1.2. Fluid-attenuated inversion recovery and T1-weighted sequences before and after contrast injection are the methods of choice for diagnosis
1.3. The diagnosis of PNCSL should be confirmed pathologically according to the WHO classification (EL-1)
1.4. Stereotactic needle brain biopsy is the optimal method to obtain a histopathological diagnosis; therefore, surgical reduction of PCNSL is not recommended (EL-3)
1.5. Steroids should be withheld for at least 7–10 days prior to biopsy to minimize its lymphocytotoxic effect on histological diagnosis (EL-3),
1.6. The immunohistochemical markers for lymphoma cell characterization should include pan-B-cell antigens (i.e., CD19, CD20, CD22 and CD79a), BCL6, MUM1/IRF4, BCL2 and CD10 (EL-1),,
1.7. Other histologies for CNS lymphomas include Burkitt's lymphoma, lymphoblastic, indolent lymphoma (marginal zone lymphoma and small lymphocytic lymphoma) and T-cell lymphoma.
2. DIAGNOSIS AND WORKUP
2.1. Pathology review is essential for all referral cases
2.2 Complete history should be documented (i.e., age, comorbidities, B-symptoms, Eastern Cooperative Oncology Group [ECOG] performance, neurological and neuropsychiatric symptoms, hepatitis or HIV risk factors, medications, allergy to contrast media or drugs as well as social and family history)
2.3. Physical examination should include
- Complete neurological examination, including the Mini-Mental State Examination (MMSE)
- Assessment of lymph nodes, Waldeyer's ring, spleen, liver and skin
2.4. Laboratory evaluations of all patients should include complete blood count with differential count, liver and renal function tests as well as routine blood chemistry including lactate dehydrogenase [LDH], electrolytes and calcium
2.5. Hepatitis serology tests (hepatitis B and C viruses) should be carried out
2.6. Screening test for HIV is required
2.7. Whole-brain MRI (contrast-enhanced) should be performed
2.8. Computed tomography scan of the neck and chest and abdomen and pelvis should be performed
2.9. Bone marrow biopsy is recommended for staging
2.10. Testicular ultrasonography is recommended in elderly patients
2.11. Cerebrospinal fluid (CSF) examination (lymphoma cell count, protein and glucose levels, cytology, flow cytometry and immunoglobulin heavy-chain variable region gene rearrangement studies)
2.12. To investigate ocular involvement, the slit-lamp examination should be carried out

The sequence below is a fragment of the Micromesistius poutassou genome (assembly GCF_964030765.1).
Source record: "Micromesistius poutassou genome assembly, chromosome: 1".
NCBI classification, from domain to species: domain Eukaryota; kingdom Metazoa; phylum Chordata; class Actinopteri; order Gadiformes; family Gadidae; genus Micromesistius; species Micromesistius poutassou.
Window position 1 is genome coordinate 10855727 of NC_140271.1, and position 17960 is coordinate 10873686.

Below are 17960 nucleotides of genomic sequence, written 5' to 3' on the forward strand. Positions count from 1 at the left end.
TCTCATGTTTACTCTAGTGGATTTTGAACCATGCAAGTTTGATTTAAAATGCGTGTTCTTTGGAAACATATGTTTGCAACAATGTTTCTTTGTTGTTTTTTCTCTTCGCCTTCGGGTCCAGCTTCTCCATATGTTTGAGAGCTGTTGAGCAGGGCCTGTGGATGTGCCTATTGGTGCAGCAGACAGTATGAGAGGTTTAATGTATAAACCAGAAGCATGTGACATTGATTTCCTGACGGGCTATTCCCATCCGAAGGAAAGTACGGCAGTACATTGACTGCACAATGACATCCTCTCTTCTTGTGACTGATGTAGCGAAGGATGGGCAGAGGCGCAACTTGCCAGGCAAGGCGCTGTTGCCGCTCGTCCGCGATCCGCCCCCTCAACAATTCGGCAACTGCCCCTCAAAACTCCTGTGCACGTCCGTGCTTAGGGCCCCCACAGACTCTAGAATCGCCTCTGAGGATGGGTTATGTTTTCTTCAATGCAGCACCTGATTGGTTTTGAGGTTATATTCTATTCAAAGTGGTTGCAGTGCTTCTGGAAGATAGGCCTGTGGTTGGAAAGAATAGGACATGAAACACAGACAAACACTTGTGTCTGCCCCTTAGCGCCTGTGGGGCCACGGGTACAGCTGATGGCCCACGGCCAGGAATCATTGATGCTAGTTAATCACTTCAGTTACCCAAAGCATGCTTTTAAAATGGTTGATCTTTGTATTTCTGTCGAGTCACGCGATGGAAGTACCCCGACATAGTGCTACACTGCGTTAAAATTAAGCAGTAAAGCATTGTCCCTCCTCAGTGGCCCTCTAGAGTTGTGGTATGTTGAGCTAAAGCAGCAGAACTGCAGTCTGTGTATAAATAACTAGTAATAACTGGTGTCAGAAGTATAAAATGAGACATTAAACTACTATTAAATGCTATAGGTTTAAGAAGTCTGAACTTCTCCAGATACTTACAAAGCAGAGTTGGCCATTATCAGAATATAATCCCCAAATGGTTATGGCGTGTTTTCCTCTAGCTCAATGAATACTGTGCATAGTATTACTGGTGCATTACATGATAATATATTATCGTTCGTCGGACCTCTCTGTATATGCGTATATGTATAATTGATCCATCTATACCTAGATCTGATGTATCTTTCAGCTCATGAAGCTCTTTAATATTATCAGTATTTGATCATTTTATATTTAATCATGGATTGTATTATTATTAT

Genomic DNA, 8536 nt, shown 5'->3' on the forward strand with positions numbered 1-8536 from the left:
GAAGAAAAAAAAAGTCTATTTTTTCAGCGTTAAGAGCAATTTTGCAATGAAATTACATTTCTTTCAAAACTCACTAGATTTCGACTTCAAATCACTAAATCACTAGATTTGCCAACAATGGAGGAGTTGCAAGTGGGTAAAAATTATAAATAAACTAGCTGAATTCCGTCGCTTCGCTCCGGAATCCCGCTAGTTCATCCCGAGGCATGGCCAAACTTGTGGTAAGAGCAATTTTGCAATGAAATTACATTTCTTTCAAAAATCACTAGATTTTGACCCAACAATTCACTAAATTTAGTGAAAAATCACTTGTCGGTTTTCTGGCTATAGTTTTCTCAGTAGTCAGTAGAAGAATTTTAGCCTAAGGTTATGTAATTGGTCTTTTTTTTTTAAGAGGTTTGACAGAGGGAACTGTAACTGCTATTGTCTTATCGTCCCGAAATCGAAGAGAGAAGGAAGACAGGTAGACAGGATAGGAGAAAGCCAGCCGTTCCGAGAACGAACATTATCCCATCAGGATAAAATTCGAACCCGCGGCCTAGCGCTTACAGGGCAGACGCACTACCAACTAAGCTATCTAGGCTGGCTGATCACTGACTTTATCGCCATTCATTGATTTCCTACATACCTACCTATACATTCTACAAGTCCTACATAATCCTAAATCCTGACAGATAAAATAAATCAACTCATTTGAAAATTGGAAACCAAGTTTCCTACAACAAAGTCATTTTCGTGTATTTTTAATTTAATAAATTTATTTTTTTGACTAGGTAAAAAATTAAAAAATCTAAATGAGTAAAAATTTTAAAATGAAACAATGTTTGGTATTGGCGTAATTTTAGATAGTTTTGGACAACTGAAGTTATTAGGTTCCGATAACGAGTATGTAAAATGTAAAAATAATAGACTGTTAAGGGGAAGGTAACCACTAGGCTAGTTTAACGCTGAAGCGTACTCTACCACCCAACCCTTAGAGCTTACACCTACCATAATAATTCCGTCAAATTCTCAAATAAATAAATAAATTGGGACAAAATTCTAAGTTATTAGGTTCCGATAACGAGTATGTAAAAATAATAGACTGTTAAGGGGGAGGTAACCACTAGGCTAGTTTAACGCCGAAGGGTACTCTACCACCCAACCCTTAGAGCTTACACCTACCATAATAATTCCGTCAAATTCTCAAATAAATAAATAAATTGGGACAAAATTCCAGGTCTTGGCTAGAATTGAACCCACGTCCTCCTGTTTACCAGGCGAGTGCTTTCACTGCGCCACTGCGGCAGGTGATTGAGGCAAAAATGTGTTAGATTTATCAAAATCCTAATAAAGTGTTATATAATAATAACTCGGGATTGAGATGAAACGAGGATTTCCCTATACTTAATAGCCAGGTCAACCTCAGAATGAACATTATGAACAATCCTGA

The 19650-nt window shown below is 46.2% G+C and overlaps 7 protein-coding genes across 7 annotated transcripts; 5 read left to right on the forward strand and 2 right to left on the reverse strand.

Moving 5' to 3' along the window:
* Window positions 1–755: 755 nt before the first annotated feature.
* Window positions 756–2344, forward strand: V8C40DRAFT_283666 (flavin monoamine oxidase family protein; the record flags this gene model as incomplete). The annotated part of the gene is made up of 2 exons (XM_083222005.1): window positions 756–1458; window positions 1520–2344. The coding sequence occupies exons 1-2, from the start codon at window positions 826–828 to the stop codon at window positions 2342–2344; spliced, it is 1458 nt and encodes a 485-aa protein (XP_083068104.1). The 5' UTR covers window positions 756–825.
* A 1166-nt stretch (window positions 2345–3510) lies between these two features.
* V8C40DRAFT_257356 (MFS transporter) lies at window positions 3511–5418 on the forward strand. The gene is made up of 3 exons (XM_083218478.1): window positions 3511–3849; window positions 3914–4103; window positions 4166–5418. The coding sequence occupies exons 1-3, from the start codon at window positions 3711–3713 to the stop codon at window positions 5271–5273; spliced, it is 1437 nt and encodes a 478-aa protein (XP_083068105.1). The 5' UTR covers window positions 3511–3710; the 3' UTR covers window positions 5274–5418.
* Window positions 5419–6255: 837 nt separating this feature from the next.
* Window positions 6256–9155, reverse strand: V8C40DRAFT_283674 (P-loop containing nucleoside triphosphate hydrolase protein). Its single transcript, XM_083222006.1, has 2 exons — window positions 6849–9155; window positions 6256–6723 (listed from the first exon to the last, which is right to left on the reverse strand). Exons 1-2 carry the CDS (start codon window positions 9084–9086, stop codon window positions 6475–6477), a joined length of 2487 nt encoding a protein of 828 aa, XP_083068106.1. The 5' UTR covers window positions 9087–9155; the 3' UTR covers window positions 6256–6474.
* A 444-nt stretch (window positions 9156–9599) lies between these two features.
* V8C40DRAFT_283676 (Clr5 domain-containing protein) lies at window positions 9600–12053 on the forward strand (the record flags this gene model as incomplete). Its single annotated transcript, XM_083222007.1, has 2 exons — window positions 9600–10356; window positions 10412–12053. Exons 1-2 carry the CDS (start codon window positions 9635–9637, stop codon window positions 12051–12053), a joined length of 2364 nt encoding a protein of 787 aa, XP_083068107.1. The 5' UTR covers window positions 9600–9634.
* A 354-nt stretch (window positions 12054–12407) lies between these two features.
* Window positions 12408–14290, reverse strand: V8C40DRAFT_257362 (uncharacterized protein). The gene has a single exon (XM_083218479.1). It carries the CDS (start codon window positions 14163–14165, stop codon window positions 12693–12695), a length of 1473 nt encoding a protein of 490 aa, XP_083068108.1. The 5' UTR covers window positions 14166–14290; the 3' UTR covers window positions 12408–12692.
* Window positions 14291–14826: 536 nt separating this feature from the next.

2.13. Cardiac function (i.e., left ventricular function) should be assessed by echocardiogram before the treatment
2.14. Pregnancy test should be done for women of childbearing age
2.15. For prognosis, follow the International Prognostic Score for PCNSL:
- Age >60 years
- Eastern Cooperative Oncology Group Performance Status (ECOG PS) >1
- Elevated serum LDH
- Elevated CSF protein concentration
- Tumor localization within the deep regions of CNS.
2.16. Based on these predictors, the risk group classifications are as follows: 0–1 (low), 2–3 (intermediate) or 4–5 (high risk) (EL-3).
3.1. The treatment of PCNSL is based on age and performance status ,
3.2. High-dose methotrexate (HDMTX) (≥3 g/m2) is the standard induction therapy to cross the blood–brain barrier and yield cytotoxic levels in the CSF. It should be delivered over 2–4 h (rapid infusion) through at least 4–6 injections at intervals of not >2–3 weeks (EL-1),,
3.3. HDMTX infusions require pre- and posthyperhydration, urine alkalinization, leucovorin rescue and MTX concentration monitoring
3.4. HDMTX in combination with temozolomide and rituximab improves the response rates compared with HDMTX alone
3.5. High-dose consolidation of cytarabine and etoposide following HDMTX-based polychemotherapy induction therapy is recommended (EL-2)
3.6. Palliative whole-brain radiotherapy should be considered for patients deemed unsuitable to receive HDMTX owing to tolerability or relapse after treatment with HDMTX and CNS-penetrating chemotherapy or being unfit for further chemotherapy (EL-3).
4.1. Every 3 months for 2 years and then once every 6 months
4.2. History and physical examination should be documented in each visit
4.3. Cognitive evaluation, such as MMSE, should be conducted in every visit
4.4. Contrast-enhanced MRI of the brain must be performed in each visit
4.5. Ophthalmologic examination and CSF analysis should be carried out when clinically indicated (EL-3).
Financial support and sponsorship
Conflicts of interest
There are no conflicts of interest.